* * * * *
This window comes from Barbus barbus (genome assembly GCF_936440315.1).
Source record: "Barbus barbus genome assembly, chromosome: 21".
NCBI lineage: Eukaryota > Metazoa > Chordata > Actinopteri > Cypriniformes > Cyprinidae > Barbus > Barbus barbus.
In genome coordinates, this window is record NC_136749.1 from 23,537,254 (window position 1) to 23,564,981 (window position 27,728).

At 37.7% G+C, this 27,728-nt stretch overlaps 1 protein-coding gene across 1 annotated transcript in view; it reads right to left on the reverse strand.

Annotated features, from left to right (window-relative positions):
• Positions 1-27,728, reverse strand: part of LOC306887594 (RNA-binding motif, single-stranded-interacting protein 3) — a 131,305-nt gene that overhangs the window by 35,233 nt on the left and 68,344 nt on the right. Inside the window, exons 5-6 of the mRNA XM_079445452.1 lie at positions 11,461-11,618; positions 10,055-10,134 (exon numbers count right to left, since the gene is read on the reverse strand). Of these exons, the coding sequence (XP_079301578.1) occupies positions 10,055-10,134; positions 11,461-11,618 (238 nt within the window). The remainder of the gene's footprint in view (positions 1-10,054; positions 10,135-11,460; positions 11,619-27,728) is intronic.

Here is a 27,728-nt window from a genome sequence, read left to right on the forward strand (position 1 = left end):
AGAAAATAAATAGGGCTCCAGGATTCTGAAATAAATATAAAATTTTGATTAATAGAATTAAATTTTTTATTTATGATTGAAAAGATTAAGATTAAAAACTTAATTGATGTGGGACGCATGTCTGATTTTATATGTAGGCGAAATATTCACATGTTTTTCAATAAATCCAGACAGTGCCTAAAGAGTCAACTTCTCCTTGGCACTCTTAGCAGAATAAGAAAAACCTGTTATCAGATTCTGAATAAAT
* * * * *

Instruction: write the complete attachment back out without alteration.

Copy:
This window comes from Barbus barbus (genome assembly GCF_936440315.1).
Source record: "Barbus barbus genome assembly, chromosome: 21".
NCBI lineage: Eukaryota > Metazoa > Chordata > Actinopteri > Cypriniformes > Cyprinidae > Barbus > Barbus barbus.
In genome coordinates, this window is record NC_136749.1 from 23,537,254 (window position 1) to 23,564,981 (window position 27,728).

At 37.7% G+C, this 27,728-nt stretch overlaps 1 protein-coding gene across 1 annotated transcript in view; it reads right to left on the reverse strand.

Annotated features, from left to right (window-relative positions):
• Positions 1-27,728, reverse strand: part of LOC306887594 (RNA-binding motif, single-stranded-interacting protein 3) — a 131,305-nt gene that overhangs the window by 35,233 nt on the left and 68,344 nt on the right. Inside the window, exons 5-6 of the mRNA XM_079445452.1 lie at positions 11,461-11,618; positions 10,055-10,134 (exon numbers count right to left, since the gene is read on the reverse strand). Of these exons, the coding sequence (XP_079301578.1) occupies positions 10,055-10,134; positions 11,461-11,618 (238 nt within the window). The remainder of the gene's footprint in view (positions 1-10,054; positions 10,135-11,460; positions 11,619-27,728) is intronic.

Here is a 27,728-nt window from a genome sequence, read left to right on the forward strand (position 1 = left end):
AGAAAATAAATAGGGCTCCAGGATTCTGAAATAAATATAAAATTTTGATTAATAGAATTAAATTTTTTATTTATGATTGAAAAGATTAAGATTAAAAACTTAATTGATGTGGGACGCATGTCTGATTTTATATGTAGGCGAAATATTCACATGTTTTTCAATAAATCCAGACAGTGCCTAAAGAGTCAACTTCTCCTTGGCACTCTTAGCAGAATAAGAAAAACCTGTTATCAGATTCTGAATAAAT